This One's for Barney
Just one of the nine songs on Andrew Scott's leader debut, This One's for Barney, is a Barney Kessel tune, and Scott doesn't ever overtly mimic the West Coast guitar legend's tone or style. So this disc mostly pays tribute by existing as a record of straightahead bebop as invigorating as the best in B.K.'s own catalog. No joke: Most small-combo standards sessions don't light up like this one.
It's impossible to pick out the firestarter in the band-the person who infused "If I Should Lose You" with such joy that it lasts nearly 10 minutes, or whoever pushed "This Could Be the Start of Something Big" so hard that it could only be the album's opening grab-me track, bursting forth with a sophisticated kind of golden-era 52nd St. excitement. Scott and saxophonist Harry Allen certainly share responsibility for the enthusiasm on that opener, with both contributing separate gate-leaping solos and later collaborating to seamlessly trade fours-but then pianist Bernie Senensky and drummer Joel Haynes end it with a startling Latin flourish.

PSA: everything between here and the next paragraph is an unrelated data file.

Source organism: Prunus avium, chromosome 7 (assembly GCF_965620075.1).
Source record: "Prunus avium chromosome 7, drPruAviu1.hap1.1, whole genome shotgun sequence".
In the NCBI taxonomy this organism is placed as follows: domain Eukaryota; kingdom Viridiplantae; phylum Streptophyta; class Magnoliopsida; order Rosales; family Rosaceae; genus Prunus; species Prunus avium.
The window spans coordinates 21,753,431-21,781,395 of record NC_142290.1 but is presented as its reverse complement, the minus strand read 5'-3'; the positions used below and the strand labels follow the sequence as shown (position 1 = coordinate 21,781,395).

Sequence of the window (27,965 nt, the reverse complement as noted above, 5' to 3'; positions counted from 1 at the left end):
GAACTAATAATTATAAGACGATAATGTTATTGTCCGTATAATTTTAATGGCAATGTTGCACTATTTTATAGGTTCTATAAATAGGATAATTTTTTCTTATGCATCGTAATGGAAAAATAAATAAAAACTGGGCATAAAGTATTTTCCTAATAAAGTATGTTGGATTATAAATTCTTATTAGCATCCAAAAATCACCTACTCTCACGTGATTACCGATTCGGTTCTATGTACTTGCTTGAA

A modest Scott largely lays out when he's not soloing, allowing Senensky to add the punchy undercurrent beneath the others' spotlit moments. And when the pianist breaks for an assured solo flight he stands up against prime-era Oscar Peterson. Scott saves himself for leads where his robust, authoritative tone and stunning improvisational command twist a melody like his "Blues for Sonny" around the fretboard until he's wrung it for all it's worth, and it's great fun listening to him do it. This will likely be the most enjoyable album of its sort that you're going to hear all year.